Some merchant nuclear plants could face early retirement: UBS
New York (Platts)--9Jan2013/323 pm EST/2023 GMT
This will be a challenging year for merchant nuclear generation and as
many as 3,000 MW of reactors, or nearly 3% of the 101,350-MW US fleet, could
be at risk of retirement, according to a UBS Securities analyst.
The sector faces twin challenges of regulatory mandated investments and
a low power price environment as a result of cheap natural gas, analyst
Julien Dumoulin-Smith said in a report released late on Tuesday, but dated
While the variable costs of nuclear plant dispatch remain low, and will
continue to do so, tight margins in a gas-driven market are no longer able to
support nuclear operators' "exceptionally high" fixed cost structures,
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Fixed costs for nuclear plants are four to five times the costs for a
coal plant of a similar size, and maintenance costs of about $50/kW-year
coupled with rising nuclear fuel costs will "impede" economic viability and
limit free cash flow for merchant nuclear generators, Dumoulin-Smith said.
And while nuclear fuel costs are still "relatively insignificant,"
Dumoulin-Smith expects them to move to $8-9/MWh eventually, from an
historical level of $5-6/MWh.
On the regulatory front, the US nuclear fleet is at risk of having to
shoulder higher capital expenditures to comply with post-Fukushima safety
upgrades expected from the Nuclear Regulatory Commission in February. He
estimates costs of about $15 million per reactor to upgrade vents with a
worst case scenario of $30 million-$40 million per reactor.
In addition, updated once-through cooling regulations being drawn up by
the Environmental Protection Agency will likely take a toll on the fleet, he
said, though he did not quantify that impact.
Overall, Dumoulin-Smith estimated that 2,000 MW-3,000 MW of nuclear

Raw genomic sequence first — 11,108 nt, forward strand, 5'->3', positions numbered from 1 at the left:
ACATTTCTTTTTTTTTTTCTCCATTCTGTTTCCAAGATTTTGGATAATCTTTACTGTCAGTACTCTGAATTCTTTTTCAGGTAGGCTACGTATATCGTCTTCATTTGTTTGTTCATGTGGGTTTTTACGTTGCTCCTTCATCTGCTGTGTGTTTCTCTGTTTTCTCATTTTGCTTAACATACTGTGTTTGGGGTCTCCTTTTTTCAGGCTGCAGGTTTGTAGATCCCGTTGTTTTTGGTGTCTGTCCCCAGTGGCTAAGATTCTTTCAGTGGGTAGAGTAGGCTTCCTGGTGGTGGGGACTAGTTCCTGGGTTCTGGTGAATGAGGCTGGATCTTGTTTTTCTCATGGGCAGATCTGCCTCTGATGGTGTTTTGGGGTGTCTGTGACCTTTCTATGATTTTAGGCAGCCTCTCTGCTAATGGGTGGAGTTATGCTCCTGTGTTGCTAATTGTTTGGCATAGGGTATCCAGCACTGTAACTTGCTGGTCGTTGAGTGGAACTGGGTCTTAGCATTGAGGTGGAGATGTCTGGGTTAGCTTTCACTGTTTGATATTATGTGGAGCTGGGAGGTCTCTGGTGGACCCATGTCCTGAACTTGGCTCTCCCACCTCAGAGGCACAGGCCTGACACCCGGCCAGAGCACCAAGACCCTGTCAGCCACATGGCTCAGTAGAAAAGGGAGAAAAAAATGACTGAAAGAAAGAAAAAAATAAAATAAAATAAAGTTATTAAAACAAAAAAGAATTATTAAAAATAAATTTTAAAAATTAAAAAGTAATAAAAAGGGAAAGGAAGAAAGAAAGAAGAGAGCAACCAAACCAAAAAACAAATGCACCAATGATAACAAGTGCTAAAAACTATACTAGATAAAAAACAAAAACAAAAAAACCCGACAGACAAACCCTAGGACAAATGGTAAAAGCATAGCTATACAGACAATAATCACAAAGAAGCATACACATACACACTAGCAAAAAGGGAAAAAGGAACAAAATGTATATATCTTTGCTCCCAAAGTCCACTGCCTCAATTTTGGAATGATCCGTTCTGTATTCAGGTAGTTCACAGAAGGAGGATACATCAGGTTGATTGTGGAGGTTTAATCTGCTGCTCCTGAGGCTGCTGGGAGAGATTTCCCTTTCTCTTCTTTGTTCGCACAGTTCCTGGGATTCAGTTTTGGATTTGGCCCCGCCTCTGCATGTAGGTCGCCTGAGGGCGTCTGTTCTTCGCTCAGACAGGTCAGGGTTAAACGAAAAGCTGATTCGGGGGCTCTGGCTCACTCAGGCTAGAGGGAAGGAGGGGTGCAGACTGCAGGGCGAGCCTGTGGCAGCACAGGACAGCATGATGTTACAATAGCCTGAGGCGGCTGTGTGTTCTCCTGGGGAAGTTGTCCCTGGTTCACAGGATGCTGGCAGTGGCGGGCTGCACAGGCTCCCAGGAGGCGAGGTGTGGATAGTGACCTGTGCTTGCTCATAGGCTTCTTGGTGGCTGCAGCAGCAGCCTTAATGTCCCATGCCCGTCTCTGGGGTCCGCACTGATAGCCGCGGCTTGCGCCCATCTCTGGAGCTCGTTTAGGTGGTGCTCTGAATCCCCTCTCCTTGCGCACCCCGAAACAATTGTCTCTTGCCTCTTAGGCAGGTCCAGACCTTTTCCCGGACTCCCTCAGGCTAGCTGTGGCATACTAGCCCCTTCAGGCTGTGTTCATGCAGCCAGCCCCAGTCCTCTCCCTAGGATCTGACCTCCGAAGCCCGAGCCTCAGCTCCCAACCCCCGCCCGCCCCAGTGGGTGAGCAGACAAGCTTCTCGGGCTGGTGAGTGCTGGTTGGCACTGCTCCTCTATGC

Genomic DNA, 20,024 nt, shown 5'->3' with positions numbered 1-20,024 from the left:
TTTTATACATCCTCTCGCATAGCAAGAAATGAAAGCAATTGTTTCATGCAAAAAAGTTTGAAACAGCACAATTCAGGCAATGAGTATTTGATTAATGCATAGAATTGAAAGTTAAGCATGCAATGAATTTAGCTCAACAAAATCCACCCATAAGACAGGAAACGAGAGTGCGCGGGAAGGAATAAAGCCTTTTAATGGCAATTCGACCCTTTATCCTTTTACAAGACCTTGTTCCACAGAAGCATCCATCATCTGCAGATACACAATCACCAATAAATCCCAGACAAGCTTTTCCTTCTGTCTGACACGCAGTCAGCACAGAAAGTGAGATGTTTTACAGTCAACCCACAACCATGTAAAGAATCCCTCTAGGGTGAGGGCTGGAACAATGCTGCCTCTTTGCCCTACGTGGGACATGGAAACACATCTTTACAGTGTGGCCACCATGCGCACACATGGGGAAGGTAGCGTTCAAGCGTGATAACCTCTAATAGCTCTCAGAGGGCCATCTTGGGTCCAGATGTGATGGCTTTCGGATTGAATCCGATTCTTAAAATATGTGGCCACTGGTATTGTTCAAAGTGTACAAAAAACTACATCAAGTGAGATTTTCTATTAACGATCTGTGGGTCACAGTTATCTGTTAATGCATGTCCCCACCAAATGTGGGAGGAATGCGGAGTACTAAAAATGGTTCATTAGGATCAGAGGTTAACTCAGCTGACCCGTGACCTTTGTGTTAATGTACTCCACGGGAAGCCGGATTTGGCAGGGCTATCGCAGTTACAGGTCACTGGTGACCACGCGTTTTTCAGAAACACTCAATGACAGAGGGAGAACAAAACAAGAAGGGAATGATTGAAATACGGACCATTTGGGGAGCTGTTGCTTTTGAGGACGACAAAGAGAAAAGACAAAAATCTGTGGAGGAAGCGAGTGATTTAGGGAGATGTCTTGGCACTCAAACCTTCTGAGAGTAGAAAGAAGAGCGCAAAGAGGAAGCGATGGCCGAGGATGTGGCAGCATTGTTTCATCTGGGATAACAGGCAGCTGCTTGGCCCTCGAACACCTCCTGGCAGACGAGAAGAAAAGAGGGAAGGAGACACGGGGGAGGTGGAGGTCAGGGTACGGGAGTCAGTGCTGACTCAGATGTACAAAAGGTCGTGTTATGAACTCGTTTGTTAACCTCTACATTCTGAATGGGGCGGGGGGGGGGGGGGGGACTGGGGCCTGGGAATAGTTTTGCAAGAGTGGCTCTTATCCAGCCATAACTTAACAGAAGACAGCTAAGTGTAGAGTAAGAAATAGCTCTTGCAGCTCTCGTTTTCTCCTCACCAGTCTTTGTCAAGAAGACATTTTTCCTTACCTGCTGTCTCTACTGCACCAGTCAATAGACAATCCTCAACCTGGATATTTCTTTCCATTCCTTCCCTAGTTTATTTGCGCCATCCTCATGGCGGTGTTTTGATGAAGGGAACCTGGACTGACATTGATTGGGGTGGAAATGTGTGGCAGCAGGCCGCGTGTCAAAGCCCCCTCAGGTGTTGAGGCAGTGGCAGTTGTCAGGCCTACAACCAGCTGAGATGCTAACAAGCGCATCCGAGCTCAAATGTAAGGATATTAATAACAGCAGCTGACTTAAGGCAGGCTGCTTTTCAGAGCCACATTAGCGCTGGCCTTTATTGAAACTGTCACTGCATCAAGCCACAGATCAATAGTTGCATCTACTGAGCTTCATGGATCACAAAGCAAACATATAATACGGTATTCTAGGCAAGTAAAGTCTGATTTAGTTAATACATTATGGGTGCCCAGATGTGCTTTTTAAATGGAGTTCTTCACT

plants could be at risk of retirement over the next several years.
Dumoulin-Smith said Dominion's 556-MW Kewaunee plant in Carlton,
Wisconsin, may be the "canary in the coal mine" for merchant nuclear plants.
Dominion in October said it planned to close the plant in the second
quarter after efforts to sell it failed.
The nuclear plants most at risk of retirement, according to
Dumoulin-Smith, belong to Entergy and Exelon. They are Entergy's 838-MW James
A. FitzPatrick plant in Scriba, New York, and its 605-MW Vermont Yankee plant
in Vernon and Exelon's 1,065-MW Clinton plant in central Illinois and the
580-MW R.E. Ginna plant in Ontario, New York.
Ginna is owned by Constellation Energy Nuclear Group, a joint venture
50.01% owned by Constellation Energy and 49.99% owned by EDF. Exelon bought
Constellation Energy in March 2012.
Those plants share several characteristics that make them vulnerable,
including their relatively small size and the fact that they operate
primarily in deregulated markets in New York and the Midwest, which suffer
from low capacity payments as a result of surplus capacity and "structural
regulatory interference," Dumoulin-Smith said.
Exelon spokesman Craig Nesbit, in an email Tuesday, said the company
is not considering closing any of its nuclear plants, including Clinton, at
this time. The company is continuing to invest in its nuclear plants "to
ensure that they operate safely and efficiently for as long as they
practically can," Nesbit said.
Exelon' nuclear fleet is "a low-cost and extremely competitive set of
long-term assets, and we avoid shifting our long-term investment decisions
based on short-term fluctuations in natural gas prices," Nesbit said.
CENG, in an emailed response for comment Wednesday, said that although
the current low energy prices do negatively affect the profitability of
Ginna, it continues to positively contribute to its shareholders, Exelon and
"We do not currently have plans to shut down any units prior to the end
of their operating licenses," the company said. "Any decision to prematurely
shut down a unit would be made through the normal CENG oversight and
governance process and would require the approval of both Exelon and EDF."
In an email Tuesday, Entergy spokesman Michael Burns said, "As a matter
of policy, Entergy does not comment on the financial performance of individual
But given their importance in providing tax revenues as well as baseload
power, any potential nuclear retirement could face regulatory and political
intervention, Dumoulin-Smith said, particularly in Illinois or New York.
But for Entergy or Exelon early retirement of some nuclear plants could
be accretive to near year earnings, he said and could bolster aggregate cash
flows as they adapt to the lower gas price environment.
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